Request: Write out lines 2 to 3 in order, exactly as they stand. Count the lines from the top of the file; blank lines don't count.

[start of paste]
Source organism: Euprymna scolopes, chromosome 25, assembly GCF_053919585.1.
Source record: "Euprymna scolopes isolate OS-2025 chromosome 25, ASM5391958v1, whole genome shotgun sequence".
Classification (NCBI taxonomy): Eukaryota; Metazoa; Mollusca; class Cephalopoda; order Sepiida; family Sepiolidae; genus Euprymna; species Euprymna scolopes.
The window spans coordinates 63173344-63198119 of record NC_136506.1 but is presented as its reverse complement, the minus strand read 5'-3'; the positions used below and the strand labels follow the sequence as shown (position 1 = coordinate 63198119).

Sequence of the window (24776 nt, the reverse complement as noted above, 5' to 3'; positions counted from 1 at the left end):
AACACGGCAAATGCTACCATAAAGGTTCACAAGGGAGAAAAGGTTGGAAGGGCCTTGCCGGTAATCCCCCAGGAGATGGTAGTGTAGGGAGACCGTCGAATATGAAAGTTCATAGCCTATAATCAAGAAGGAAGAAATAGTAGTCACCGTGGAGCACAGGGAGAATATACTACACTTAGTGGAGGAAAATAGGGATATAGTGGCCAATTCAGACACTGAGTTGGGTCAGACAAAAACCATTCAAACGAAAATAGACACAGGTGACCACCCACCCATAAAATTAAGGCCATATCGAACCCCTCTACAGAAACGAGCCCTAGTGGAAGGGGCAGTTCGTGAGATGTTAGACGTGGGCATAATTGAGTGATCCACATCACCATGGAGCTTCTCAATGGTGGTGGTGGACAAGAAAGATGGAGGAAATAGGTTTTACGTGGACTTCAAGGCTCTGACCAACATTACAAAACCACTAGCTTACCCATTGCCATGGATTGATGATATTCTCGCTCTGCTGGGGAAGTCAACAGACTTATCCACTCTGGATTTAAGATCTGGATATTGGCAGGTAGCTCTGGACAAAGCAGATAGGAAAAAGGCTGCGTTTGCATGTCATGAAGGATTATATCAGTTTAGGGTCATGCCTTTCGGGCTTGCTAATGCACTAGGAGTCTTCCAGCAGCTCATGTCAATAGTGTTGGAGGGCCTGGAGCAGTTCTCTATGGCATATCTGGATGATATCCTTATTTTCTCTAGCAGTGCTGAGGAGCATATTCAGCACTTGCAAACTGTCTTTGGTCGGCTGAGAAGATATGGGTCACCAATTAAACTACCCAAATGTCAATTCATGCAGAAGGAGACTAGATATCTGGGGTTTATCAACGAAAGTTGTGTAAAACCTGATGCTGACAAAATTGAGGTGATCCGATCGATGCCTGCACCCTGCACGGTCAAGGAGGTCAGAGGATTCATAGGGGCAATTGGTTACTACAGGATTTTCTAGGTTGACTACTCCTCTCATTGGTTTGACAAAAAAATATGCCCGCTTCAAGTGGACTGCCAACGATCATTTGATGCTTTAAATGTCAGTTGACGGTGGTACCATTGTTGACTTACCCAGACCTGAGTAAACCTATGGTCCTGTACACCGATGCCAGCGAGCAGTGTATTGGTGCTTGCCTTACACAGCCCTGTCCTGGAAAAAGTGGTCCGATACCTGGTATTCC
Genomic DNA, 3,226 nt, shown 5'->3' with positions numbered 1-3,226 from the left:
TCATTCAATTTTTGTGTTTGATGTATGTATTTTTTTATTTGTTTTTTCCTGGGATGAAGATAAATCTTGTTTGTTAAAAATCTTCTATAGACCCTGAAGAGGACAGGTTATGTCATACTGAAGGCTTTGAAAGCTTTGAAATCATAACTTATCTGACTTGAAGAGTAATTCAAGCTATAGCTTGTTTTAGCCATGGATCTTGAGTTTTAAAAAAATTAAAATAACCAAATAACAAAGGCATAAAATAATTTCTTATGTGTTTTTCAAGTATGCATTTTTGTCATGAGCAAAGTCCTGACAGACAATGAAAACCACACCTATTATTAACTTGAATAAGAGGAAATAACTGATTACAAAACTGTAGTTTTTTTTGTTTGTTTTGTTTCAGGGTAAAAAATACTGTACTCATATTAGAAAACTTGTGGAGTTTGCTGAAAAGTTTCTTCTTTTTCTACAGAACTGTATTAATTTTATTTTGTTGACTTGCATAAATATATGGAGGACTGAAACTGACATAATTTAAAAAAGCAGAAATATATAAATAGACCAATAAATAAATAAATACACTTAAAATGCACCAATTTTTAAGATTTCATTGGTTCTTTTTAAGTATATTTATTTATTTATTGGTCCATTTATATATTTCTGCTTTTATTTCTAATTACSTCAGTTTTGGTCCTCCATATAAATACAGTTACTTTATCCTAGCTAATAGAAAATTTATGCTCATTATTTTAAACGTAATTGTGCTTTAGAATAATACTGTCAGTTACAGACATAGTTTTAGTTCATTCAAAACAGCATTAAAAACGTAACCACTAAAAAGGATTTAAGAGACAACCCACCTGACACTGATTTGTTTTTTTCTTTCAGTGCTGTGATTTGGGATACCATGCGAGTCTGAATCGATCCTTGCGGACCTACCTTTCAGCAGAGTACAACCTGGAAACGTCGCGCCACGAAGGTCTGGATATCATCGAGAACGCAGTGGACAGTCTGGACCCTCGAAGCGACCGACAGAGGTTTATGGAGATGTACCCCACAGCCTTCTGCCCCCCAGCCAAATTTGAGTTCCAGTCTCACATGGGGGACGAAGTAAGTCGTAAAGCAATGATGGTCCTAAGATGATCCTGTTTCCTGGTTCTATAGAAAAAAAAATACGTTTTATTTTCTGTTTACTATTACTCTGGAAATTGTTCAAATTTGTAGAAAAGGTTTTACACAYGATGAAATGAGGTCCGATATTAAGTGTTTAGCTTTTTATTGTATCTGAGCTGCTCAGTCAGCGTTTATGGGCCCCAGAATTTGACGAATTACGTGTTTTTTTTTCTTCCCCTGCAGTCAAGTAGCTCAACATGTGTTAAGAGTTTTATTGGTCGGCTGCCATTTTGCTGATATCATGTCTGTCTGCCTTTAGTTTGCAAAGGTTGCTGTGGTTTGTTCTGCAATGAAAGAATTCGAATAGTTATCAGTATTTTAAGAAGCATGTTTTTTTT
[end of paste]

Source record: "Euprymna scolopes isolate OS-2025 chromosome 25, ASM5391958v1, whole genome shotgun sequence".
Classification (NCBI taxonomy): Eukaryota; Metazoa; Mollusca; class Cephalopoda; order Sepiida; family Sepiolidae; genus Euprymna; species Euprymna scolopes.